Study finds unique signature for autism genes

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Researchers at Ben-Gurion University of the Negev, Israel have discovered a unique set of indicators that help identify the genes associated with autism.

Dr Idan Menashe and his colleagues, Mr Erez Tsur and Professor Michael Friger, studied the sequences of 651 genes that are associated with autism and discovered characteristics that distinguish them from other genes in the genome. Their study is published in the journal Behavior Genetics.

Among the distinct characteristics of autism genes is their exceptional genomic length, which is even longer than other brain-expressed genes of closely related diseases such as Alzheimer’s disease and schizophrenia.

The authors also found a unique genomic signature in these genes that was shaped by negative selection, an evolutionary process that removes disruptive mutations from genes over generations.

Menashe and his colleagues also searched for evidence of positive selection in these genes as this could explain the presence of autism in the human population. However, no indications of positive selection acting on autism genes were found. This suggests autism susceptibility mutations are maintained in the human genome probably because they cause the disorder only in combination with other genetic and/or non-genetic factors.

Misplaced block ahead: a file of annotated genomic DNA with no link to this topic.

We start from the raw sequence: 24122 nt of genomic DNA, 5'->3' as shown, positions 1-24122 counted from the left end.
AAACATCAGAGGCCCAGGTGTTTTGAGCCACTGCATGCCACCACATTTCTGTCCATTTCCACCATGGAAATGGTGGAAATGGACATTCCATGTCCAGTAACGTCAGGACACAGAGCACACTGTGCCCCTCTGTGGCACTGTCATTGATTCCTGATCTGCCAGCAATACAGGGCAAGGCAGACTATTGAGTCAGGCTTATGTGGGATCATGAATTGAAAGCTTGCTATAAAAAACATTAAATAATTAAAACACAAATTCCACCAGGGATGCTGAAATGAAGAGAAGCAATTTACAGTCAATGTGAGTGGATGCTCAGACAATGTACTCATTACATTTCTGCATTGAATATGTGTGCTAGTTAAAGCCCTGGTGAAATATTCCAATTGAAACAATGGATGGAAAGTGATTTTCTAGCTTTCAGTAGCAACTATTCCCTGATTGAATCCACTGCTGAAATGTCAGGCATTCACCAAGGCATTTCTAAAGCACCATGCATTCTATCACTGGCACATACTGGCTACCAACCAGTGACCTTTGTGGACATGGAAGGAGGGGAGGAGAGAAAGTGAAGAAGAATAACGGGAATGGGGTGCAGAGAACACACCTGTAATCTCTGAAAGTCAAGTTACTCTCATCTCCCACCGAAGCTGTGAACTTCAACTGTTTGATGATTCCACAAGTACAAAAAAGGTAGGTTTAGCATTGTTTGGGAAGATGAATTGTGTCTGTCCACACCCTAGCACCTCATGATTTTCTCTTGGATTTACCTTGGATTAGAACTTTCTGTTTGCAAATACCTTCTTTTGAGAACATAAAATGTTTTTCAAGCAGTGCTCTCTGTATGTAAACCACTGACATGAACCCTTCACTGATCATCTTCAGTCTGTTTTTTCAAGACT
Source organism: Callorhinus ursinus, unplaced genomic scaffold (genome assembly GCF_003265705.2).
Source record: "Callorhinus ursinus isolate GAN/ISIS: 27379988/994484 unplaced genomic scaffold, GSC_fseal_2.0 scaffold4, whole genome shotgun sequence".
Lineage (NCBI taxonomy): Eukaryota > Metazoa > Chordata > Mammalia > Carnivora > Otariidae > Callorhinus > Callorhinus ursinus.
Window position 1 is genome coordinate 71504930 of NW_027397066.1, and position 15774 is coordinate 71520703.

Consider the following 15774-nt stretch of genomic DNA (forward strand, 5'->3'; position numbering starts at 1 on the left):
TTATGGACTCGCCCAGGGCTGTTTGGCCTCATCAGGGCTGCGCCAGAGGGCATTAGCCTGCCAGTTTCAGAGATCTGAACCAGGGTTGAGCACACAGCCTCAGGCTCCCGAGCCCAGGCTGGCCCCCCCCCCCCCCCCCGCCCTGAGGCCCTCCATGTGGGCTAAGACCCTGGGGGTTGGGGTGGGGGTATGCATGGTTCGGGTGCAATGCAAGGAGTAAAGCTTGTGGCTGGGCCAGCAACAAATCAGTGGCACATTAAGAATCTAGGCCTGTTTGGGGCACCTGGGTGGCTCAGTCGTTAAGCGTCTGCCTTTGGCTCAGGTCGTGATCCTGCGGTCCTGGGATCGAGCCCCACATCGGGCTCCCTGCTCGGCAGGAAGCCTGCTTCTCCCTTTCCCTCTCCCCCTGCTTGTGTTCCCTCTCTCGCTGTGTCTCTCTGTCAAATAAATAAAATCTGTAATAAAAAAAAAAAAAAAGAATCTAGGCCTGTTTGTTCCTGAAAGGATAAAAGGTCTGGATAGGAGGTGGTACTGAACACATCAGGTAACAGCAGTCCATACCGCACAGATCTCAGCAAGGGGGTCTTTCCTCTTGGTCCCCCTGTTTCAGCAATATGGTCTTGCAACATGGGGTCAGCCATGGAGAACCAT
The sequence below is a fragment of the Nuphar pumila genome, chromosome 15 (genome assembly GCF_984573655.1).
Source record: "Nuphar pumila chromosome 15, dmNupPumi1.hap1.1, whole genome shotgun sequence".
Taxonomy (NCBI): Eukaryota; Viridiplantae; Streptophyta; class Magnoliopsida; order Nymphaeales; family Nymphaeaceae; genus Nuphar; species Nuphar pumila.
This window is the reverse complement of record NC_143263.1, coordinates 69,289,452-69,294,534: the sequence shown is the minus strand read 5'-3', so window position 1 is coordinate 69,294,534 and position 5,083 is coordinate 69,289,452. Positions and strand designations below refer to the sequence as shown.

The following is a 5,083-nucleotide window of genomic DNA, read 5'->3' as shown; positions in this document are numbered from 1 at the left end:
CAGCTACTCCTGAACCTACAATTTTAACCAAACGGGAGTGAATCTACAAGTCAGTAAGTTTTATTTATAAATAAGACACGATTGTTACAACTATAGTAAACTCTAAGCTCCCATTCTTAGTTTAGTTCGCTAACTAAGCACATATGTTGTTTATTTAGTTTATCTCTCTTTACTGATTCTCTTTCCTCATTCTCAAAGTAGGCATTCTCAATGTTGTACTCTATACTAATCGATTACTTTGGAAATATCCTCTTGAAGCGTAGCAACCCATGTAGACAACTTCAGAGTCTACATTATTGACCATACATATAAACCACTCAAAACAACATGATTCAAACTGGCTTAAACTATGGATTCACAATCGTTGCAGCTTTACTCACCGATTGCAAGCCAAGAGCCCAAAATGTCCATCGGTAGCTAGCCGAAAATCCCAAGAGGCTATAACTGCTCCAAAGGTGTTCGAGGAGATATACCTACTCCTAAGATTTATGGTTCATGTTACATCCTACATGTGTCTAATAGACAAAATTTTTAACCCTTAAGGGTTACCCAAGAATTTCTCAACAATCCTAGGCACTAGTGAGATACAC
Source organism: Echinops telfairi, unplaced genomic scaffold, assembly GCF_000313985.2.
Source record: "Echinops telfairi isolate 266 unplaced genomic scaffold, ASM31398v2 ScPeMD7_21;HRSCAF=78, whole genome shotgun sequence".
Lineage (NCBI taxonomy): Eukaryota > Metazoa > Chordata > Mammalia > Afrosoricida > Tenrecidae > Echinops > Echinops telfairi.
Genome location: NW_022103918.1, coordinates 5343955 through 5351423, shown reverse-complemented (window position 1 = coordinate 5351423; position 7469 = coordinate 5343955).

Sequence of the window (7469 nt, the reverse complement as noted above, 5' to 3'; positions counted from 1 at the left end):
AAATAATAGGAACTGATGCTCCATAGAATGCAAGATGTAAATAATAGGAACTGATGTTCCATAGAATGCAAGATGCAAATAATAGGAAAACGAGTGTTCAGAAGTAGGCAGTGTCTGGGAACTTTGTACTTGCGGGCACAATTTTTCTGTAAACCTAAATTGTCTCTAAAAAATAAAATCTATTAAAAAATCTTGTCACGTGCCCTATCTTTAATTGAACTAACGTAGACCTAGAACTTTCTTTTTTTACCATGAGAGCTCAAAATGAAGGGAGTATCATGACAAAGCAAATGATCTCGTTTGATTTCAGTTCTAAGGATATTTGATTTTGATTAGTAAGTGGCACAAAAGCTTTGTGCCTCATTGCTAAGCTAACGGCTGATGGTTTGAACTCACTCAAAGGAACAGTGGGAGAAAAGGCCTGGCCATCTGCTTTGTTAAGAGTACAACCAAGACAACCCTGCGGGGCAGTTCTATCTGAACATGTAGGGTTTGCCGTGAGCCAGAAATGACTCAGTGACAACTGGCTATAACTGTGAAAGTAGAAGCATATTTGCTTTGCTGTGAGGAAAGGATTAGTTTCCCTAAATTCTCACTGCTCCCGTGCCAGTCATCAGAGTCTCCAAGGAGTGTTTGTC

The authors used the unique characteristics of autism genes to identify additional candidate genes for the disorder, demonstrating that this evolutionary ‘signature’ is highly efficient in capturing well-established autism genes.

The study concludes:

Our findings suggest that ASD genes have evolved under complex evolutionary forces, which have left a unique signature that can be used to identify new candidate ASD genes.

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